Newly discovered ‘black silver’ material has some amazing properties

3 Dec 2018

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Researchers in Singapore have discovered a new material dubbed ‘black silver’ that holds some incredible properties.

Materials science’s golden age continues with news that a team from the Singapore University of Design and Technology (SUTD) has discovered a new material with a name as exotic as its potential.

The team revealed ‘black silver’, a new, inexpensive nanomaterial that has applications ranging from biomolecule detectors to solar energy conversion. This is because its strong absorption of light makes it ideal for solar cells, while its structure can be engineered to optically detect minute traces of biomolecules.

Key to its remarkable performance, the team explained, is its nanostructure, which strongly interacts with visible and infrared light. Contained within the material are silver particles 1,000 times smaller than the width of a human hair and, unlike other methods used in nanostructures, the fabrication method is incredibly straightforward. This means that the material can be coated on to a range of substrates, including flexible plastics.

Diagram of black silver at a normal scale and microscopic scale.

Highly absorbent (black) self-organised silver nanostructure form on flexible plastics as well as glass and silicon. Image: SUTD

Progress so far

“The material can be deposited at room temperature on a range of substrates without patterning or acids. So far, we have deposited the material over 100mm diameter plastic, silicon and silica samples,” said Robert Simpson, an assistant professor at SUTD.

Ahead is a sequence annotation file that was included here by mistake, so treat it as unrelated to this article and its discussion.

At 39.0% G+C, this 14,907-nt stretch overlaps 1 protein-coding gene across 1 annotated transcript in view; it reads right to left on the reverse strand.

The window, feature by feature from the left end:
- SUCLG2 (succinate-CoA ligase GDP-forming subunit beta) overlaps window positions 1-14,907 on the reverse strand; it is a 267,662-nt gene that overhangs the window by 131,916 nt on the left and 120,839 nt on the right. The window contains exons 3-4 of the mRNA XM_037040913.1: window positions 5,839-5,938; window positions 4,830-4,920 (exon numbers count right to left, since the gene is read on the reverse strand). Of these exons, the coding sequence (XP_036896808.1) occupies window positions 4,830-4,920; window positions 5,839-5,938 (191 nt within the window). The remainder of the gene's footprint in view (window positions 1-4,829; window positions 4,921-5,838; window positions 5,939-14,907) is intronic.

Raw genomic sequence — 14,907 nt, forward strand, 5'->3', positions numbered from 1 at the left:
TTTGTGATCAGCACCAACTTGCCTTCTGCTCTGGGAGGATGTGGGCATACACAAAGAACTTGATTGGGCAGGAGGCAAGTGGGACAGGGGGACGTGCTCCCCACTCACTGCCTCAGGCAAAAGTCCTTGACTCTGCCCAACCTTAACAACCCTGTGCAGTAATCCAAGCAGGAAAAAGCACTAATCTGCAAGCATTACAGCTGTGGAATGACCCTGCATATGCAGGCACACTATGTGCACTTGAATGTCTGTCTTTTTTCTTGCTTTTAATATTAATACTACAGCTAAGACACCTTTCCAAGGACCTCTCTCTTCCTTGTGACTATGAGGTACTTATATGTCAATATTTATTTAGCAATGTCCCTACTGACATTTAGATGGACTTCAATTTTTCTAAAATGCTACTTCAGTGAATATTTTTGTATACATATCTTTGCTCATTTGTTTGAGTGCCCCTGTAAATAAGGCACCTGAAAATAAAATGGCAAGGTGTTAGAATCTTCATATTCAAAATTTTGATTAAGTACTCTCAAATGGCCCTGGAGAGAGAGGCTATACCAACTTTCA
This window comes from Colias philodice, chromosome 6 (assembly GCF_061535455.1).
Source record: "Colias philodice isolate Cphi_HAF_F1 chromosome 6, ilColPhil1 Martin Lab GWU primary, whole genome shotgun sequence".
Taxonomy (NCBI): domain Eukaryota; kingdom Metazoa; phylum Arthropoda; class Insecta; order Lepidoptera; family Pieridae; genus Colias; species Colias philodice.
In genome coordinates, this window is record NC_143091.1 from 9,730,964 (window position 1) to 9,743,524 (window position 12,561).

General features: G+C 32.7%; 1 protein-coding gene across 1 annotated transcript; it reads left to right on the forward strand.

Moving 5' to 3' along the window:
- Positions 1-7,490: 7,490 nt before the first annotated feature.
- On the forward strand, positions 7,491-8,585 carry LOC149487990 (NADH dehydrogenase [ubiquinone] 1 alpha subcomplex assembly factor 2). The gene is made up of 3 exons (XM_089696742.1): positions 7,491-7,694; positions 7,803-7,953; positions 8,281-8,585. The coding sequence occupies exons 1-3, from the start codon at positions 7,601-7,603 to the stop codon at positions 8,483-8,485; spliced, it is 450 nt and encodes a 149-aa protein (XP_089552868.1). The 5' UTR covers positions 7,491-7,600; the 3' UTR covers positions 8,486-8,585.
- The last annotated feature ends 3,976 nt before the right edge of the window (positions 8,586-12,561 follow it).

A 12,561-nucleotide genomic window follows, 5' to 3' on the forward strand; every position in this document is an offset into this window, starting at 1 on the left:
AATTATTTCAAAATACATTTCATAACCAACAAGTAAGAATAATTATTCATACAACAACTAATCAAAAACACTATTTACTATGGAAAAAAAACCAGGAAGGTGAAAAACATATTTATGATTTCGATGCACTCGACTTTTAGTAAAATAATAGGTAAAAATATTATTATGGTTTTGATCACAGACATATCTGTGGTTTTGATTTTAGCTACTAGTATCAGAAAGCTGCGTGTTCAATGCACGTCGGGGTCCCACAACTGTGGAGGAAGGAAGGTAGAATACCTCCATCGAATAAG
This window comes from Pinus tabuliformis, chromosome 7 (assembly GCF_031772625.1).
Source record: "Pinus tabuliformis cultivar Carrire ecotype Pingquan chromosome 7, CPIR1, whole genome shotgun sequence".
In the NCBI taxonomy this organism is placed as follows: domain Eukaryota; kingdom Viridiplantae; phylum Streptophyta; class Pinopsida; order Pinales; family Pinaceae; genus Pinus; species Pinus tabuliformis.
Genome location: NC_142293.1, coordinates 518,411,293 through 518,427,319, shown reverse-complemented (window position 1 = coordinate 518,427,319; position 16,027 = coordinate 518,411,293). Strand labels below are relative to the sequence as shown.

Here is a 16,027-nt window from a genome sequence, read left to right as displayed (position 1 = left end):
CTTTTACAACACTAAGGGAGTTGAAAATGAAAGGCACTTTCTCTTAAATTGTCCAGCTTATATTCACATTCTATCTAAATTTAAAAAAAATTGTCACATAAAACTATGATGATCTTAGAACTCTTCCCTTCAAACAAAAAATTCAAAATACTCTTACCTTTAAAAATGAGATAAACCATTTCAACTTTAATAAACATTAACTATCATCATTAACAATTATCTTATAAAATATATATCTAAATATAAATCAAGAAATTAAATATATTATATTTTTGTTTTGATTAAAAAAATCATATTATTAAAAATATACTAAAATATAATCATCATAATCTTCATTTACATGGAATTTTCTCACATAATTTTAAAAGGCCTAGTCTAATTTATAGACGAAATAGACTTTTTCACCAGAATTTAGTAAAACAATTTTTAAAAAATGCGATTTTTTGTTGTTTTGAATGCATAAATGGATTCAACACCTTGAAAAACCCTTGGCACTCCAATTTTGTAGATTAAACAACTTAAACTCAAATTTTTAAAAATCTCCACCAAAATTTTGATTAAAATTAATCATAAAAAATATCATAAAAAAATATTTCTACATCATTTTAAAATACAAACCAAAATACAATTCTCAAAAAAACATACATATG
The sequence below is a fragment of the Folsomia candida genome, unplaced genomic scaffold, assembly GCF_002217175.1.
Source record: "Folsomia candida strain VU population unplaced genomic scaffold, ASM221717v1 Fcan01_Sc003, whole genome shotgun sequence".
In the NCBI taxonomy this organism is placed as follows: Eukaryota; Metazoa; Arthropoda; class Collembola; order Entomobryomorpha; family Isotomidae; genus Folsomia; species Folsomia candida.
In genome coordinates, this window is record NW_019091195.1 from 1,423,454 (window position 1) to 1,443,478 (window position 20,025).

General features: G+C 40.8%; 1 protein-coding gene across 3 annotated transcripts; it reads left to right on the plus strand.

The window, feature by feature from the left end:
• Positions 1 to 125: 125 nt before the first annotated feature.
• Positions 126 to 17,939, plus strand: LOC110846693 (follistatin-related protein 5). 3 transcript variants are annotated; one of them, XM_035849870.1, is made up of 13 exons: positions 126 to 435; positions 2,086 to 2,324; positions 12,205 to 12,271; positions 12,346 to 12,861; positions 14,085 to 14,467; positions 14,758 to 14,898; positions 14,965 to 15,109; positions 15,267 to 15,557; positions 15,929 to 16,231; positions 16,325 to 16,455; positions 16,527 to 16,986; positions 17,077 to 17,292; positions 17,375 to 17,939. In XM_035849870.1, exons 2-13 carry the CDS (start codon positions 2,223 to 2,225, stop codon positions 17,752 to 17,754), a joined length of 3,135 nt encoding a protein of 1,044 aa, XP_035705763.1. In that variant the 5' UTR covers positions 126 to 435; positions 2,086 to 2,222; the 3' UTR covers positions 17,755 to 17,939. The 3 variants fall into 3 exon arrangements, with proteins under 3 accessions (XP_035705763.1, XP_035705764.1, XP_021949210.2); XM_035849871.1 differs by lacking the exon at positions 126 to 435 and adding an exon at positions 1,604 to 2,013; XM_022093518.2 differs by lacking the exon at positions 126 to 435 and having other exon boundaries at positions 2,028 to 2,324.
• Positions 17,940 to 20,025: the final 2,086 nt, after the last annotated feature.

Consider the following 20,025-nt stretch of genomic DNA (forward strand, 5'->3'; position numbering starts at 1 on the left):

“This single-step, large-area fabrication method makes the material industrially relevant. Indeed, the nanostructures were grown using a modified technique that is commonly used to manufacture tinted films on large-area window glass.”

The research was published in Nano Energy, in collaboration with Dalian University of Science and Technology.

It comes just a few weeks after a materials scientist was left stunned by the discovery that gold could be melted at room temperature. After placing a small piece of gold in an electron microscope, researcher Ludvig de Knoop of Chalmers University in Sweden ramped up the magnification to the maximum and increased the electric field step by step to see what would happen to the gold’s atoms.

“I was really stunned by the discovery. This is an extraordinary phenomenon, and it gives us new, foundational knowledge of gold,” De Knoop said.

Colm Gorey was a senior journalist with Silicon Republic